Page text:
Online Dental Education Library

Our team of dental specialists and staff strive to improve the overall health of our patients by focusing on preventing, diagnosing and treating conditions associated with your teeth and gums. Please use our dental library to learn more about dental problems and treatments available. If you have questions or need to schedule an appointment, contact us.

Dental Health Guides
Dental Health Guides provide information about dental health topics in Adobe Portable Document Format (PDF). These PDFs are short, full-color e-pamphlets that describe a wide range of dental health topics and oral conditions.

Patient Education
CAESY Online's Patient Education Tool gives you access to short, informative articles covering a wide range of dental education areas. The articles are organized into broad topics, including Dental Conditions, Dental Enhancements (Esthetic Dentistry), Orthodontics, Dental Care at Home, Preventive Care, and Health and Well-Being.

SmileLink Newsletter
CAESY Online's SmileLink electronic newsletter provides current information about dental health topics. SmileLink articles focus on dental conditions, esthetic dentistry, dental care, nutrition, and other dental information or general topics. Some articles focus on dental health information that is pertinent to a particular age group, such as seniors, adults, parents, teenagers, or children.

 

If you wince with pain after sipping a hot cup of coffee or chewing a piece of ice, chances are that you suffer from "dentin hypersensitivity," or more commonly, sensitive teeth.

Hot and cold temperature changes cause your teeth to expand and contract. Over time, your teeth can develop microscopic cracks that allow these sensations to seep through to the nerves. Exposed areas of the tooth can cause pain and even affect or change your eating, drinking and breathing habits.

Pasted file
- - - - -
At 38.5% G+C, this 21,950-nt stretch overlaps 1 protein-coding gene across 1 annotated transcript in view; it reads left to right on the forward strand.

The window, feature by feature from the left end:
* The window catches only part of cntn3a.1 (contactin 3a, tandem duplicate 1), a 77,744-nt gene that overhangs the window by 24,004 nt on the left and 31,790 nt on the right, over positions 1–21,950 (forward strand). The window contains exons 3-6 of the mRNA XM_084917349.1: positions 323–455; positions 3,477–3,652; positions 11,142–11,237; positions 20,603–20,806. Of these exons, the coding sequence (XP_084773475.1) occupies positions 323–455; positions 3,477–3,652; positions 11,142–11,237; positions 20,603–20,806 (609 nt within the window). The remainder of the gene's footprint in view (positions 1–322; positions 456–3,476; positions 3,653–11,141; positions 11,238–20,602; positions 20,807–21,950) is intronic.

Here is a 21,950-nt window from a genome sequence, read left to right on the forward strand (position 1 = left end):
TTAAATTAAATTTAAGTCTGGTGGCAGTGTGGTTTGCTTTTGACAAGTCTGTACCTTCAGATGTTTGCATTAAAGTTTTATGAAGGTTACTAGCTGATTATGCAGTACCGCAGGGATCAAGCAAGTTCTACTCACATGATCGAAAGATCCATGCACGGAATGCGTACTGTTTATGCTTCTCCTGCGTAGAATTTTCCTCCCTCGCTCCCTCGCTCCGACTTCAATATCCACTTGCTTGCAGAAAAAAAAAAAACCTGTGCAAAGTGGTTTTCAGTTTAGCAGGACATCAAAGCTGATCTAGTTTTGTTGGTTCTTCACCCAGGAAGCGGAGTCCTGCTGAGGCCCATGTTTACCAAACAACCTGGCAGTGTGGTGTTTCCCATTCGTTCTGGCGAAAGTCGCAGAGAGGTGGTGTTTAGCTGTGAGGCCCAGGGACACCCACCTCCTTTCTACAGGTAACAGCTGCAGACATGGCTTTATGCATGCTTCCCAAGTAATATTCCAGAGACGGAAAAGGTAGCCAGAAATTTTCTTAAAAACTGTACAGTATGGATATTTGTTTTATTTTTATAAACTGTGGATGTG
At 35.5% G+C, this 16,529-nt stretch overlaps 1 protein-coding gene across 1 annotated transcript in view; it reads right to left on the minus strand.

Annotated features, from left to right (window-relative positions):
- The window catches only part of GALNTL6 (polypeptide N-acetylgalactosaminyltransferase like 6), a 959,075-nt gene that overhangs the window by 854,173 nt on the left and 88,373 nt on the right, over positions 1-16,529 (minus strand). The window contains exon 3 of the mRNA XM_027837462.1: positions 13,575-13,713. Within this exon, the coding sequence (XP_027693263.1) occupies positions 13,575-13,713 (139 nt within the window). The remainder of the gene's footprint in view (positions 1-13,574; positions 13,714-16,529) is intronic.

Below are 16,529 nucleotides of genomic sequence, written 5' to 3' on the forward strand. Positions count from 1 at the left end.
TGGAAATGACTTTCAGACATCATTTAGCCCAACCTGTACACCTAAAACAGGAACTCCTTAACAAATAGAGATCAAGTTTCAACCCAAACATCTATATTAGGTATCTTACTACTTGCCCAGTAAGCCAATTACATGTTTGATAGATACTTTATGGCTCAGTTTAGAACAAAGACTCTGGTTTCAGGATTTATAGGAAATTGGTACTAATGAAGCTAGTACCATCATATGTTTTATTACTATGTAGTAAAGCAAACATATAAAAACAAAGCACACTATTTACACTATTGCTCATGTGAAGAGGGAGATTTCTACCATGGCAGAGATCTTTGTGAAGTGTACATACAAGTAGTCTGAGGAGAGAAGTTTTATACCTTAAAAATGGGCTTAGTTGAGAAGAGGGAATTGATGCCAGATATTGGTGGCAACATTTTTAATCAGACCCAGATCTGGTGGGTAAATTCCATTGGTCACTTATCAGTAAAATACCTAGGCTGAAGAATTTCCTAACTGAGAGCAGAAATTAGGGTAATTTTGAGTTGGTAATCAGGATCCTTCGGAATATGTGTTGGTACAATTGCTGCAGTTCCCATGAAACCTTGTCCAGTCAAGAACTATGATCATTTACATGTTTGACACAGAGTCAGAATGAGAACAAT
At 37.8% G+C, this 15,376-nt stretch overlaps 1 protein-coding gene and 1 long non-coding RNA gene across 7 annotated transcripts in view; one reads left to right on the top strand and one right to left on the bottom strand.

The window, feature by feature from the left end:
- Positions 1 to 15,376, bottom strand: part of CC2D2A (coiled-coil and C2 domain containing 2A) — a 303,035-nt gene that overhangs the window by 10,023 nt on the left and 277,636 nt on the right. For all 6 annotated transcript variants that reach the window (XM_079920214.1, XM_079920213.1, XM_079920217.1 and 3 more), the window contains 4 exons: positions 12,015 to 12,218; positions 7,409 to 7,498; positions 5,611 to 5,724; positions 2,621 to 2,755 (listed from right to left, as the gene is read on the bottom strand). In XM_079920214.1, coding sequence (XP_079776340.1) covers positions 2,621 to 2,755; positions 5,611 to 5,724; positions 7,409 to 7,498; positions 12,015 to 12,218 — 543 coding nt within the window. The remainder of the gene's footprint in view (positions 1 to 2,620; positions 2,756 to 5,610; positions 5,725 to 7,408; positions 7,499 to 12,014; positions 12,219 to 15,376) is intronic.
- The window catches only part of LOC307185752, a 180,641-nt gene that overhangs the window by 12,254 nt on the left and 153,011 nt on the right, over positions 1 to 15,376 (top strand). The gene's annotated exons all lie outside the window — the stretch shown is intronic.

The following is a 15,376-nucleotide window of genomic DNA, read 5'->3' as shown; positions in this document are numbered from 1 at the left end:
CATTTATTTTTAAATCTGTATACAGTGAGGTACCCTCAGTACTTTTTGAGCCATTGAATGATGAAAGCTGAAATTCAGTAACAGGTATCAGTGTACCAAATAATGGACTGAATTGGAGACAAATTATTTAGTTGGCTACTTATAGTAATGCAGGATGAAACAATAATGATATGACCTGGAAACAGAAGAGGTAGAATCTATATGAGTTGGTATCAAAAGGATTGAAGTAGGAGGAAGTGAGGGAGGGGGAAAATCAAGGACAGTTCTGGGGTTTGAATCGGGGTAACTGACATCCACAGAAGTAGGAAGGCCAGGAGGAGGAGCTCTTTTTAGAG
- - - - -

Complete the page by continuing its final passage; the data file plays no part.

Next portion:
At least 45 million adults in the United States suffer at some time from sensitive teeth.

Sensitive teeth result when the underlying layer of your teeth (the dentin) becomes exposed. This can happen on the chewing surface of the tooth as well as at the gum line. In some cases, sensitive teeth are the result of gum disease, years of unconsciously clenching or grinding your teeth, or improper or too vigorous brushing (if the bristles of your toothbrush are pointing in multiple directions, you're brushing too hard).

Abrasive toothpastes are sometimes the culprit of sensitive teeth. Ingredients found in some whitening toothpastes that lighten and/or remove certain stains from enamel, and sodium pyrophosphate, the key ingredient in tartar-control toothpastes, may increase tooth sensitivity.

In some cases, desensitizing toothpaste, sealants, desensitizing ionization and filling materials including fluoride, and decreasing the intake of acid-containing foods can alleviate some of the pain associated with sensitive teeth.

Sometimes, a sensitive tooth may be confused by a patient for a cavity or abscess that is not yet visible.

In any case, contact your dentist if you notice any change in your teeth's sensitivity to temperature.